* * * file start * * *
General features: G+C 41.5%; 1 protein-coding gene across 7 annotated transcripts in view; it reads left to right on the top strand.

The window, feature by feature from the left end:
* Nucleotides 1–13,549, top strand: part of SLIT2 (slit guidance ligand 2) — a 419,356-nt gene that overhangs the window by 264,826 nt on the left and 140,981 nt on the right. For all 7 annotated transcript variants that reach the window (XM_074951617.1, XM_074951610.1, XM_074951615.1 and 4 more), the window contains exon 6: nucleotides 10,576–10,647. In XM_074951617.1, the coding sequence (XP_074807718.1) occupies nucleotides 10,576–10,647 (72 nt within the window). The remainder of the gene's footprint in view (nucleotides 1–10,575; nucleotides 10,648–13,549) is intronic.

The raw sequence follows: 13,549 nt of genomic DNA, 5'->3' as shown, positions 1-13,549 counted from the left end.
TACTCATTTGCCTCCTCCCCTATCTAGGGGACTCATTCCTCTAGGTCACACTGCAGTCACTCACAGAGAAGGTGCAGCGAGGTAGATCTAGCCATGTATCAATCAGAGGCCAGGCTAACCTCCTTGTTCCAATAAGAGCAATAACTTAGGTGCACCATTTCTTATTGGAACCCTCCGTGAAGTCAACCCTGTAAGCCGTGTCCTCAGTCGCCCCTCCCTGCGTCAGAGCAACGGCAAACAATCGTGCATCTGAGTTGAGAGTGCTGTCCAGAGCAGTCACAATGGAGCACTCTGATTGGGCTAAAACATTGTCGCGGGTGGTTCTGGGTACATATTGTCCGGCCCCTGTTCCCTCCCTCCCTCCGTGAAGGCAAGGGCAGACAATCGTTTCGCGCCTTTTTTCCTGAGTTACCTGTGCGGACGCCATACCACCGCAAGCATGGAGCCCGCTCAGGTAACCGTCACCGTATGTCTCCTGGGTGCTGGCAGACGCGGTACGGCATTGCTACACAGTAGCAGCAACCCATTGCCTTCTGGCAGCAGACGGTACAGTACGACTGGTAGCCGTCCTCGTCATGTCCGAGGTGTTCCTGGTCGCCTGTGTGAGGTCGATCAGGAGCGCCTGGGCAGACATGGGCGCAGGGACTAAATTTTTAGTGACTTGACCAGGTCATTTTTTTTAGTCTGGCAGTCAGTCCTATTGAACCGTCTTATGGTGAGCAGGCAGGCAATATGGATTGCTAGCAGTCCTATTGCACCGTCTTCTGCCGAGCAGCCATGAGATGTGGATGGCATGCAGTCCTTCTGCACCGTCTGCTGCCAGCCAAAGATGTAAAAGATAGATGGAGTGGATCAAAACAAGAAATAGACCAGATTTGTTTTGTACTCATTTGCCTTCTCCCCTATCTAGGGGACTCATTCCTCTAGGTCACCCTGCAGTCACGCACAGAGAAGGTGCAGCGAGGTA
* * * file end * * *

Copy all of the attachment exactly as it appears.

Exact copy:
General features: G+C 41.5%; 1 protein-coding gene across 7 annotated transcripts in view; it reads left to right on the top strand.

The window, feature by feature from the left end:
* Nucleotides 1–13,549, top strand: part of SLIT2 (slit guidance ligand 2) — a 419,356-nt gene that overhangs the window by 264,826 nt on the left and 140,981 nt on the right. For all 7 annotated transcript variants that reach the window (XM_074951617.1, XM_074951610.1, XM_074951615.1 and 4 more), the window contains exon 6: nucleotides 10,576–10,647. In XM_074951617.1, the coding sequence (XP_074807718.1) occupies nucleotides 10,576–10,647 (72 nt within the window). The remainder of the gene's footprint in view (nucleotides 1–10,575; nucleotides 10,648–13,549) is intronic.

The raw sequence follows: 13,549 nt of genomic DNA, 5'->3' as shown, positions 1-13,549 counted from the left end.
TACTCATTTGCCTCCTCCCCTATCTAGGGGACTCATTCCTCTAGGTCACACTGCAGTCACTCACAGAGAAGGTGCAGCGAGGTAGATCTAGCCATGTATCAATCAGAGGCCAGGCTAACCTCCTTGTTCCAATAAGAGCAATAACTTAGGTGCACCATTTCTTATTGGAACCCTCCGTGAAGTCAACCCTGTAAGCCGTGTCCTCAGTCGCCCCTCCCTGCGTCAGAGCAACGGCAAACAATCGTGCATCTGAGTTGAGAGTGCTGTCCAGAGCAGTCACAATGGAGCACTCTGATTGGGCTAAAACATTGTCGCGGGTGGTTCTGGGTACATATTGTCCGGCCCCTGTTCCCTCCCTCCCTCCGTGAAGGCAAGGGCAGACAATCGTTTCGCGCCTTTTTTCCTGAGTTACCTGTGCGGACGCCATACCACCGCAAGCATGGAGCCCGCTCAGGTAACCGTCACCGTATGTCTCCTGGGTGCTGGCAGACGCGGTACGGCATTGCTACACAGTAGCAGCAACCCATTGCCTTCTGGCAGCAGACGGTACAGTACGACTGGTAGCCGTCCTCGTCATGTCCGAGGTGTTCCTGGTCGCCTGTGTGAGGTCGATCAGGAGCGCCTGGGCAGACATGGGCGCAGGGACTAAATTTTTAGTGACTTGACCAGGTCATTTTTTTTAGTCTGGCAGTCAGTCCTATTGAACCGTCTTATGGTGAGCAGGCAGGCAATATGGATTGCTAGCAGTCCTATTGCACCGTCTTCTGCCGAGCAGCCATGAGATGTGGATGGCATGCAGTCCTTCTGCACCGTCTGCTGCCAGCCAAAGATGTAAAAGATAGATGGAGTGGATCAAAACAAGAAATAGACCAGATTTGTTTTGTACTCATTTGCCTTCTCCCCTATCTAGGGGACTCATTCCTCTAGGTCACCCTGCAGTCACGCACAGAGAAGGTGCAGCGAGGTA